Elements of Change Management in ITIL
If there is a nightmare in IT Service Management, its name is Change. It’s not only that people are, generally, reluctant to changes. Changes impose high levels of risk and no one likes disruption in running services. That raises a question: Why do we make changes, after all?
There are many reasons why changes are made. Roughly, there are two reasons for change:
Proactive Changes – improving processes i.e. services, or reducing cost of services. I am familiar with the case where an organization redesigned operational processes to consolidate Service Desk structure (each business unit had its own Service Desk) and respective functional teams to increase operational efficiency, customer satisfaction and achieve financial savings.
Reactive Changes – resolving errors or adapting to changed circumstances. Security issues, operating system patches, vendor-initiated changes, upgrades… usually such changes eliminate (or decrease) exposed level of risk.
ITIL defines changes as “the addition, modification or removal of anything that could have an effect on IT services,” and Change Management as “the process responsible for controlling the lifecycle of all changes, enabling beneficial changes to be made with minimum disruption to IT services.” Change Management begins in the Service Strategy part of the IT Service Lifecycle. Namely, the Request for Change (RfC) defines goals and objectives of the change. After evaluation, Service Design defines how to build the change. Service Transition is responsible for build, test and deploy of the change. The Service Transition and Service Operation phases of the lifecycle overlap after deployment, and Service Operation “takes over” after acceptance. This process is valid for Normal Changes.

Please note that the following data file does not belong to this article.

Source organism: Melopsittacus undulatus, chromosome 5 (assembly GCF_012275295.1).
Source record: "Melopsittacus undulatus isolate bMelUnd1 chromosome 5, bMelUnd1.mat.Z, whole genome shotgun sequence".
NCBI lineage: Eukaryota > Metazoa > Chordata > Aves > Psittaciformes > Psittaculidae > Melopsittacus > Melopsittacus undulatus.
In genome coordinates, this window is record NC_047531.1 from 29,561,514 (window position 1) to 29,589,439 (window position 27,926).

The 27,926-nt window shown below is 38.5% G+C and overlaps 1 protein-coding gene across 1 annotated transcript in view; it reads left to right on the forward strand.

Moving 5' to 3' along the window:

There are two other types of Changes: Standard and Emergency Change. Standard Change is pre-approved, carries low risk (and known risk) and follows the same process. Therefore, there is no need to go through an evaluation and approval process every time. Examples of such change include a password reset or a desktop move for a single user. Emergency Change encompasses changes that must be implemented as soon as possible. Usually, we are talking here about security issues and remediation of security treats. There is no time to undertake lengthy evaluation or testing, but there is a procedure to implement emergency change, i.e. it is not an ad-hoc practice.
Figure: Change Management throughout the IT Service Lifecycle
Implementing Change Management
There are several parameters that have to be considered while implementing Change Management:
Policy – define what must be done and how Change Management is organized. Policy includes:
- Alignment with business
- Integration with other processes (e.g. Incident Management)
- Responsibility matrix
- Segregation of duty controls
- Change windows
- Performance and risk evaluation
Processes – as already mentioned, there are several types of changes. Each of them has to have well -defined processes with clear inputs, outputs, responsibilities and procedures. Poorly defined processes can have huge consequences due to the fact that processes impact change outcome.